BERLIN (AP) — Germany's parliament is unlikely to approve a third financial rescue package for Greece, a senior lawmaker in Chancellor Angela Merkel's governing coalition said Saturday.
The comments by Rainer Bruederle, the parliamentary leader of the Free Democrats party, indicate growing pessimism among German lawmakers at Greece's ability to satisfy creditors' demands for economic reform.
Bruederle told rbb-Inforadio in an interview that it appeared the troika of auditors from the European Union, European Central Bank and International Monetary Fund wasn't getting satisfactory answers from the Greek government on its promised reforms.
Greece's creditors are demanding that the conservative-led government slashes a further €11.5 billion ($14.8 billion) in budget costs over the next two years, requiring further painful wage and pension cuts that the country's three-month-old coalition had promised to avoid.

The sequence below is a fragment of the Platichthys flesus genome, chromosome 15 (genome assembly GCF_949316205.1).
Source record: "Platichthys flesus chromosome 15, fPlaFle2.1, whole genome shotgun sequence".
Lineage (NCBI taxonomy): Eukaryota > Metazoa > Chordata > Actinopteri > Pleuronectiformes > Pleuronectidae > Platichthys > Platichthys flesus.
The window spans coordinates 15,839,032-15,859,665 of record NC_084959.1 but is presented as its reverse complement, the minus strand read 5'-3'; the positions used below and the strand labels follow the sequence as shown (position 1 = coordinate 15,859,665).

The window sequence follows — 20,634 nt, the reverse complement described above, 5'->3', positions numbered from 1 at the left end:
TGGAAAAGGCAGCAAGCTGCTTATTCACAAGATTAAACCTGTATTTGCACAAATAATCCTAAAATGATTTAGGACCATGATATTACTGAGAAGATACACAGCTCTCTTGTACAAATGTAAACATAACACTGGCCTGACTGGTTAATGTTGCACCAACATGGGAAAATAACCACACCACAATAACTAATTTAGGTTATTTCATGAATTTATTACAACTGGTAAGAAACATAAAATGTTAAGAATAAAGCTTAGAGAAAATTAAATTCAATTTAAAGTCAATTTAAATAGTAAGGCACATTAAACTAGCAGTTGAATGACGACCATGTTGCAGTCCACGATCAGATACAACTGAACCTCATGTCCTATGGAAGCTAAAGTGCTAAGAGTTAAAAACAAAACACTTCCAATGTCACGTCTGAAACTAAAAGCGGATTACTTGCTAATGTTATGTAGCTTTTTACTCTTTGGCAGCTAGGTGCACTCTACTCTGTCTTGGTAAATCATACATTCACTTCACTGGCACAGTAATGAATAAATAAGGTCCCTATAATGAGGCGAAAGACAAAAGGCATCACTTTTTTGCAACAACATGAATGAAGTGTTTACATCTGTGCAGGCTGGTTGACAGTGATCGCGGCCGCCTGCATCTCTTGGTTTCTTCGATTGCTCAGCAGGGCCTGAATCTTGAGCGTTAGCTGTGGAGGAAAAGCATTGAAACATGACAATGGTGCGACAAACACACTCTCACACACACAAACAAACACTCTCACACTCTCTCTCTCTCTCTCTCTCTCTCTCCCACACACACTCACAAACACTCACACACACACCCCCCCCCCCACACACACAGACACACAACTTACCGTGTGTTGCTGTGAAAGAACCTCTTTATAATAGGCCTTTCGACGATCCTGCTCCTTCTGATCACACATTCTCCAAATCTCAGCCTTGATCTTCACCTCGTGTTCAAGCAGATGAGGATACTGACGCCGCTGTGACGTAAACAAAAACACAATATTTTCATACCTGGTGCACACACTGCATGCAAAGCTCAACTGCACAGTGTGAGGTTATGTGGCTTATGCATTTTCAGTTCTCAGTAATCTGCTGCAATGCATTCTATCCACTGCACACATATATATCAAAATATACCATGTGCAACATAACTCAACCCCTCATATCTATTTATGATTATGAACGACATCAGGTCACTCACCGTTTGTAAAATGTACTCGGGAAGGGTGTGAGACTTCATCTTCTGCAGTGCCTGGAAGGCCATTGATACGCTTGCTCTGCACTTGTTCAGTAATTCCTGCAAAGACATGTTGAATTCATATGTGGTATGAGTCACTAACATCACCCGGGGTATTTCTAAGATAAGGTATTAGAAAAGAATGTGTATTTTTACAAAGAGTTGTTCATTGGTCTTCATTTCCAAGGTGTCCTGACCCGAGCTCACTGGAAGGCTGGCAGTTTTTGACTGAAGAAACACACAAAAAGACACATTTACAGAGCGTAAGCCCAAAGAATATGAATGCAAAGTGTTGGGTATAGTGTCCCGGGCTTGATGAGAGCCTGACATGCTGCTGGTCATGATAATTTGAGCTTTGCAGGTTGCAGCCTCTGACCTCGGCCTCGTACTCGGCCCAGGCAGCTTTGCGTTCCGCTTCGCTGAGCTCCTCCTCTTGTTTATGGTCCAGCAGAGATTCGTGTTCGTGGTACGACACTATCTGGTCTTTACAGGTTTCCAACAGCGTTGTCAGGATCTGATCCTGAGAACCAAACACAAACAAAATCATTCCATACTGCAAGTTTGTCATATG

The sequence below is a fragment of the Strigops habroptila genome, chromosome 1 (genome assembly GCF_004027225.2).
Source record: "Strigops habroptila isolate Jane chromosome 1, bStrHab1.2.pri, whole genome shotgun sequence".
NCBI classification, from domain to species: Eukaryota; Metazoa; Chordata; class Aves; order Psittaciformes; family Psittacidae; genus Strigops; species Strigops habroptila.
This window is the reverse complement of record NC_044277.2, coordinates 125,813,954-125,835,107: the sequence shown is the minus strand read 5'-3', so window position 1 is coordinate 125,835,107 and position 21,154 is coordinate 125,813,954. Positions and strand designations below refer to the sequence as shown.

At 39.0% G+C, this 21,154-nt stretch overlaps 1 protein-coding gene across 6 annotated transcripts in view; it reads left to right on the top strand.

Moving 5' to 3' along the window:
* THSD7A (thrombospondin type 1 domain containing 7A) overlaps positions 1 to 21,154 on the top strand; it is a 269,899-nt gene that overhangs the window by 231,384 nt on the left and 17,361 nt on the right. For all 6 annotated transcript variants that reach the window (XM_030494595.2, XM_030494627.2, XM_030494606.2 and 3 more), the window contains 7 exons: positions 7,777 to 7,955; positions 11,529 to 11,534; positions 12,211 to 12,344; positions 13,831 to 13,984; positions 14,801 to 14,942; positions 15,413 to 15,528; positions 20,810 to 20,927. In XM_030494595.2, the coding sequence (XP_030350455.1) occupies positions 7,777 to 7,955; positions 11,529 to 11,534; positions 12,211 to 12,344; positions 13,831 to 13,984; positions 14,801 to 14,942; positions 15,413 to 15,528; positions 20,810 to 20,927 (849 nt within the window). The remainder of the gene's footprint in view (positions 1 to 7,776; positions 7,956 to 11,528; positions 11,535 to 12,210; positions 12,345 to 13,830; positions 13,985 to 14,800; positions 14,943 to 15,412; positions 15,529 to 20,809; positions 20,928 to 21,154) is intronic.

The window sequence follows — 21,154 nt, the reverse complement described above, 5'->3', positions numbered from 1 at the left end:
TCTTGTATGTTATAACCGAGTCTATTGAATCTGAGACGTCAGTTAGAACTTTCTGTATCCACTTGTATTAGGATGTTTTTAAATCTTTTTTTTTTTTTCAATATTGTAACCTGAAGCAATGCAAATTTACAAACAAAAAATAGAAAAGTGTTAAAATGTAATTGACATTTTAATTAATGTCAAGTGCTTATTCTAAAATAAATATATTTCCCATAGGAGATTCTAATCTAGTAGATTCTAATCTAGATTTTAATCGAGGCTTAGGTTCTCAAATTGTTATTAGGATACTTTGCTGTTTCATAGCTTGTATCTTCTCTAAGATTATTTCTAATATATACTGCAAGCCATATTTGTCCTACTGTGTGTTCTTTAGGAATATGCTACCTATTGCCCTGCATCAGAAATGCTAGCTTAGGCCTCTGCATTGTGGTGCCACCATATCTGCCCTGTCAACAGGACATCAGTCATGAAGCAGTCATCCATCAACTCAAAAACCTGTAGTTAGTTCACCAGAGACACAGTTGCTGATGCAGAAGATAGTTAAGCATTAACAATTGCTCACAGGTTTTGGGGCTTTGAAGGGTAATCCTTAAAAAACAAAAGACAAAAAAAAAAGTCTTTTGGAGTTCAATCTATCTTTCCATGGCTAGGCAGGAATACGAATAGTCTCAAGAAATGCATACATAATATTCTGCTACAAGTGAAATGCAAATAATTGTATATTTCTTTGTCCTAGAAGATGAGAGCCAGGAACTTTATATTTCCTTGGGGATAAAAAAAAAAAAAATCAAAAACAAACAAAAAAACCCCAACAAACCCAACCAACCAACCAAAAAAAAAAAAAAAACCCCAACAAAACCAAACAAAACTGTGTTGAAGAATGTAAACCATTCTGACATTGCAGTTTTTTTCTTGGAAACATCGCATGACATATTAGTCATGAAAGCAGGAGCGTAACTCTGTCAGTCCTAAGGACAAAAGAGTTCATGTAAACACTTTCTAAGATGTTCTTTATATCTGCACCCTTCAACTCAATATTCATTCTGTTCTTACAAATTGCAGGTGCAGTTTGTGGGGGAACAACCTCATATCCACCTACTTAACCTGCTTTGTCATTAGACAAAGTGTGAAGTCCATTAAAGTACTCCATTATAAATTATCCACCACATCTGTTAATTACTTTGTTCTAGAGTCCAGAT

Bruederle said Greece might be given "several more weeks" to implement the reforms to make up for delays caused by two elections, but that the country can't expect more money from other members of the 17-nation eurozone if it doesn't fulfill its part of the bailout agreement.
"I can't imagine that a further package for Greece would get a majority in the Bundestag, or in the governing coalition," Bruederle said in the interview. "We Germans are helpful, but we're not stupid."
If Greece doesn't receive further funds it would have to print money to avoid bankruptcy, something it can only do if it leaves the eurozone and adopts its own currency, he said.
Bruederle added that such a decision would have to be taken in Athens, not Berlin or Brussels.